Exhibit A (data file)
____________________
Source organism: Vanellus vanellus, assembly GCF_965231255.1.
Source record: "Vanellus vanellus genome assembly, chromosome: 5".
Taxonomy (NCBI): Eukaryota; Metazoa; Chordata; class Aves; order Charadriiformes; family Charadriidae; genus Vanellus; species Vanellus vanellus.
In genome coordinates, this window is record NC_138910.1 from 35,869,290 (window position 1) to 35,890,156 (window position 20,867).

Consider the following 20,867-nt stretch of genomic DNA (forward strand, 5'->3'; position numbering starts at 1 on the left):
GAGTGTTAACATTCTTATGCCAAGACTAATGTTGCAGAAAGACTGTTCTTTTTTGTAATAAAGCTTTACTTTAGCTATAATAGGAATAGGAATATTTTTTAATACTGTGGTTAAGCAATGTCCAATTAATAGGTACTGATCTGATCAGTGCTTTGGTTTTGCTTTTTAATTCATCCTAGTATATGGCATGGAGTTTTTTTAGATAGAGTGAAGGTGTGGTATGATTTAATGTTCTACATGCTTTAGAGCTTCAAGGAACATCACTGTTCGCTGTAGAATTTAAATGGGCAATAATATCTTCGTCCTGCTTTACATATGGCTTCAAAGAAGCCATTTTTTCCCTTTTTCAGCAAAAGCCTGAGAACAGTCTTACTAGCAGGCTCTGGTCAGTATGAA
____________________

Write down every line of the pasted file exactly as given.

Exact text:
Source organism: Vanellus vanellus, assembly GCF_965231255.1.
Source record: "Vanellus vanellus genome assembly, chromosome: 5".
Taxonomy (NCBI): Eukaryota; Metazoa; Chordata; class Aves; order Charadriiformes; family Charadriidae; genus Vanellus; species Vanellus vanellus.
In genome coordinates, this window is record NC_138910.1 from 35,869,290 (window position 1) to 35,890,156 (window position 20,867).

Consider the following 20,867-nt stretch of genomic DNA (forward strand, 5'->3'; position numbering starts at 1 on the left):
GAGTGTTAACATTCTTATGCCAAGACTAATGTTGCAGAAAGACTGTTCTTTTTTGTAATAAAGCTTTACTTTAGCTATAATAGGAATAGGAATATTTTTTAATACTGTGGTTAAGCAATGTCCAATTAATAGGTACTGATCTGATCAGTGCTTTGGTTTTGCTTTTTAATTCATCCTAGTATATGGCATGGAGTTTTTTTAGATAGAGTGAAGGTGTGGTATGATTTAATGTTCTACATGCTTTAGAGCTTCAAGGAACATCACTGTTCGCTGTAGAATTTAAATGGGCAATAATATCTTCGTCCTGCTTTACATATGGCTTCAAAGAAGCCATTTTTTCCCTTTTTCAGCAAAAGCCTGAGAACAGTCTTACTAGCAGGCTCTGGTCAGTATGAA